So my Whole 30 is over, and I promised you guys a wrap-up post of how it went. There were pros and cons to my experience, as I’m sure there were with you. I’d love to hear your experiences, thoughts and feelings about it too, so feel free to leave them in the comments!
First off, let me say that I think the Whole 30 is an amazing program that really teaches you mindful eating – especially if you are eating the Standard American Diet (SAD) of over-processed, un-foods that make you sick rather than nourish you, as food should. The following thoughts are strictly my opinion, and I’m not about sugar coating it, so I’m going to give it to you straight. If you have a different opinion, I invite you to start that conversation in the comments – I’d love to hear it!
I’ll start with what I loved about it. It can’t be said enough that the Whole 30 is awesome in the fact that I ate wholesome foods, and avoided additives and ingredients that could be harming my body. There is something so satisfying in knowing that, not to mention the health benefits that come with it. However, I really hated being accountable to the dogma of the program. Holly over at Holly Would If She Could (great blog, you should check it out!) made a statement in one of her posts during her Whole 30 that really resonated with me. “You’re not the boss of me Whole 30!!!!” That statement says everything I feel about the Whole 30.
I hated that the Whole 30 didn’t celebrate food and how delicious it can be, even while being healthy for you. It felt like punishment to me in many ways. “You better not even TRY to make something delicious out of these ingredients or you are weak and a loser and BAD, BAD, BAD!!!!”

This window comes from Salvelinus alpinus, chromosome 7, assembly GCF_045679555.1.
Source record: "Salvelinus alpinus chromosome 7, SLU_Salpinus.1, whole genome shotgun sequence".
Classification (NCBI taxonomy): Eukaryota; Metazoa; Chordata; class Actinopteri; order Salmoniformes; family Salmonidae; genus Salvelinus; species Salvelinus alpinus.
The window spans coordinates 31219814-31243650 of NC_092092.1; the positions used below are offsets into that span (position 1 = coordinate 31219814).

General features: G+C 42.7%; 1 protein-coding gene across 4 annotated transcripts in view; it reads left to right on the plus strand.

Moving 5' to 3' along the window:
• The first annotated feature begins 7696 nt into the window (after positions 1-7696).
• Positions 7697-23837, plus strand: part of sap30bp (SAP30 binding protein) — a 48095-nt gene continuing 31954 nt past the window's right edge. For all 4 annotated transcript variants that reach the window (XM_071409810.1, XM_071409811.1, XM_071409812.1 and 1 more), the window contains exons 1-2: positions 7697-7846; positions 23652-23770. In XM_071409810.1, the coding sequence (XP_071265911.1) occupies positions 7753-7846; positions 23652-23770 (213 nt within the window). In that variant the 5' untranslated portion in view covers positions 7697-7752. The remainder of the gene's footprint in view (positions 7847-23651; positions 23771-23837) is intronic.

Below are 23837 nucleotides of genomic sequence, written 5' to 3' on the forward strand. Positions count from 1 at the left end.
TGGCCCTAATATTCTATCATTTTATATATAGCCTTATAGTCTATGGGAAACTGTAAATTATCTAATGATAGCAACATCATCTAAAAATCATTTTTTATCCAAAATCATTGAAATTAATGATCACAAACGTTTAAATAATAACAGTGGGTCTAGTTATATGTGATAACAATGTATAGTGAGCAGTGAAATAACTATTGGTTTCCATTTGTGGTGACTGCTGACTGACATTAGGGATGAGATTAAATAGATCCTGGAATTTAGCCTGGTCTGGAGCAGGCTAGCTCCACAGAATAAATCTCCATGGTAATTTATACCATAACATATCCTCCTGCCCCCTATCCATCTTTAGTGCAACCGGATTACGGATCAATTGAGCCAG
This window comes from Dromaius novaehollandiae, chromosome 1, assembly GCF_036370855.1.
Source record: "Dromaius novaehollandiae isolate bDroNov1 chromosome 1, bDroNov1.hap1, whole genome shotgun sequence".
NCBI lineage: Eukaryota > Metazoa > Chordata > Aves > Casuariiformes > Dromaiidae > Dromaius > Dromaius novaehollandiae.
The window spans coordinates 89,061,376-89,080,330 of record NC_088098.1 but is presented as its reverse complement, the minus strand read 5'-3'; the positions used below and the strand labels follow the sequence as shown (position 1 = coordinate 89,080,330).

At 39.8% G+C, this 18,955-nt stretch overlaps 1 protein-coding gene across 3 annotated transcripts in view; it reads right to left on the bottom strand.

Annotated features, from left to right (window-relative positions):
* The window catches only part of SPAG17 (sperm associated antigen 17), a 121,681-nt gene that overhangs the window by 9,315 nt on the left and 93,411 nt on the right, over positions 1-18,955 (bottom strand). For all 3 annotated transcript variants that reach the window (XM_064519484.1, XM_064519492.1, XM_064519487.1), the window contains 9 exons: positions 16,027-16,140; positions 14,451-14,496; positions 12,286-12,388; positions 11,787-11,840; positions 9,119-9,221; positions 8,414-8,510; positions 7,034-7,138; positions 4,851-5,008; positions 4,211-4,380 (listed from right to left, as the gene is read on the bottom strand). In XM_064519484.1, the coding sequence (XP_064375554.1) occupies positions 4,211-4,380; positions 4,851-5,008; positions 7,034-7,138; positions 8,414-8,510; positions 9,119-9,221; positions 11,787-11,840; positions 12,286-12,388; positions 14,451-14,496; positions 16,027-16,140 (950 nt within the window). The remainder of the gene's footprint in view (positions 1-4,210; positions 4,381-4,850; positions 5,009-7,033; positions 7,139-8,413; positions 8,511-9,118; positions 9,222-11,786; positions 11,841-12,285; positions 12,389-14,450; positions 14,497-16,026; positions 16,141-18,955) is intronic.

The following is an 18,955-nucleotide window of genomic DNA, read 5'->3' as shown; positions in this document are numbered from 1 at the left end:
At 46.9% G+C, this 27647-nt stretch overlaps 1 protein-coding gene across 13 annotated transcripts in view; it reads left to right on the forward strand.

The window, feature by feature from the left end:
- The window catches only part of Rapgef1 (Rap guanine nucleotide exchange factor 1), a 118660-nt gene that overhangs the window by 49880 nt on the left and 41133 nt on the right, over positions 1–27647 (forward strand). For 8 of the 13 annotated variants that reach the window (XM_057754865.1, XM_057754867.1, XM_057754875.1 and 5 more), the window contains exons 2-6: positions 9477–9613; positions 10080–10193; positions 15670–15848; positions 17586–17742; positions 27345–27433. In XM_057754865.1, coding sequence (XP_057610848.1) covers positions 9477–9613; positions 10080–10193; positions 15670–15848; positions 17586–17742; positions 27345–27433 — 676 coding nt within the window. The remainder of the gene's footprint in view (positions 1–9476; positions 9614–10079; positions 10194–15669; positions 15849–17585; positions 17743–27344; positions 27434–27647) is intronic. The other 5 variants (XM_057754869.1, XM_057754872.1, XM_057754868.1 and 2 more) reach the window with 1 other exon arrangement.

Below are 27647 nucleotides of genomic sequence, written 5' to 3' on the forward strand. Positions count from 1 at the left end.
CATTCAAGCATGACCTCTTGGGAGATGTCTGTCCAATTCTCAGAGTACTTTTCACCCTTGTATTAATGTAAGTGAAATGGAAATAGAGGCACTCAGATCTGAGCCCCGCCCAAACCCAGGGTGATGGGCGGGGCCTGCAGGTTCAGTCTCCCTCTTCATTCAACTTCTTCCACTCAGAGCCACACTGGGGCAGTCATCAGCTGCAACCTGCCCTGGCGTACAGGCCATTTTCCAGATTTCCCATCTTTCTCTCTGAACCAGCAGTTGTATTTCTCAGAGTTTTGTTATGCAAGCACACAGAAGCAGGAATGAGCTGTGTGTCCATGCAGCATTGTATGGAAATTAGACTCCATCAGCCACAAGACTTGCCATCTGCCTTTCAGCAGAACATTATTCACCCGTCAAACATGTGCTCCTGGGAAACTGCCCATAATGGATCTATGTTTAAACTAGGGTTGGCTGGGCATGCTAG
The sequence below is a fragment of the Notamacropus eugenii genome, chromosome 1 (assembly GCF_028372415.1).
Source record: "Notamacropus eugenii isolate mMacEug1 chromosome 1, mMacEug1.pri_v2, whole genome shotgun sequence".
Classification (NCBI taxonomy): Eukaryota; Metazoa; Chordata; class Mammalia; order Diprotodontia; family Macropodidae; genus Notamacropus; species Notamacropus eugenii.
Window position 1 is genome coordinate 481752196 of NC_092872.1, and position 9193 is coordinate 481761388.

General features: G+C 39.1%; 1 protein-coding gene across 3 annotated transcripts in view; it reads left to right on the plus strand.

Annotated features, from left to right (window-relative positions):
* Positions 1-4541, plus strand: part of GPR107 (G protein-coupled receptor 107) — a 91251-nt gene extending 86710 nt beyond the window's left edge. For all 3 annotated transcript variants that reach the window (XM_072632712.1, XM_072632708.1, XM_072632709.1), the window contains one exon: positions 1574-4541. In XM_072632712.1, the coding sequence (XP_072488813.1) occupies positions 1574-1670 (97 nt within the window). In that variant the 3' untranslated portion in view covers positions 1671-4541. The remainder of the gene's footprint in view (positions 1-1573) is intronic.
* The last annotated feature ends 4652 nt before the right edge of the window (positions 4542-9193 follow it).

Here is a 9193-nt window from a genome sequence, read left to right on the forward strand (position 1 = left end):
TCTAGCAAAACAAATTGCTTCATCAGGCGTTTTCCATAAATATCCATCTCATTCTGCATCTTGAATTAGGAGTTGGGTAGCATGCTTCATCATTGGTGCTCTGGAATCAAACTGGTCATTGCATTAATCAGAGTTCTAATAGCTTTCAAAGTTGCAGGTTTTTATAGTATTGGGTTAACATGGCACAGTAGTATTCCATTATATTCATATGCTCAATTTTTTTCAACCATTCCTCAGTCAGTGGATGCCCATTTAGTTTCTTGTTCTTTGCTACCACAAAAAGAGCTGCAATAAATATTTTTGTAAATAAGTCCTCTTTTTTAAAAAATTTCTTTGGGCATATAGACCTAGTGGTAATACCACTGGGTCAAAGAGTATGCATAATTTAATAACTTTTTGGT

Ok, what they actually say is this “…Do not try to shove your old, unhealthy diet into a shiny new Whole30 mold. This means no “Paleo-fying” desserts or junk food – no Paleo pancakes, pizza, brownies or ice cream. Trying to replicate junk food with “technically approved” ingredients misses the point of the Whole30 entirely.” It reads the same to me!
That statement assumes that my “old” diet was “unhealthy” (not true) and that the Whole 30 is the only gold standard of healthy eating. That if you can’t cut it, you’re just doomed to horrible health, not to mention a lifetime of shame and ridicule from the superior people that CAN do the Whole 30, and LIKE it.
Now I can appreciate that we should all be embracing whole foods – eating more fruits and veggies, and not living on junk food. But pancakes? Really? What’s the harm in paleo pancakes? And THAT’S where they lost me. Pancakes aren’t evil. Enjoying healthy versions of pancakes on a Saturday morning (or night!), pizza, and even desserts while staying within the guidelines of a plan like the Whole 30 is a best case scenario in my opinion. Because it’s more sustainable long term. It makes you feel good and still have the satisfaction of doing something great for your body.
Nobody should feel guilty about enjoying healthy foods, prepared in a delicious way, whether it’s in the form of a pancake or not. Proving to yourself that you CAN find healthy and delicious alternatives to foods you love, and thought you could never give up, is the KEY to making long term changes in my opinion. It’s what I DO people! That’s why I’ve been able to stay low carb and gluten free since January – and why I’m still going strong.
In fact, the Whole 30 actually made it harder for me, because instead of relishing healthy alternatives to the old foods I used to eat, I felt ashamed of even wanting to eat them. That for me (and I suspect some of you) is dangerous territory – it fosters an unhealthy relationship with food that can derail all of your good intentions and cause you to give up and go back to your old way of eating and shame.
I gutted it out, but I resented that it wasn’t so much about what I should be eating and drinking, as about what I shouldn’t be. And not even for the right reasons – foods that are otherwise healthy but in principle, according to them, I shouldn’t be enjoying while doing the program. Why? Because. They are bad. The end.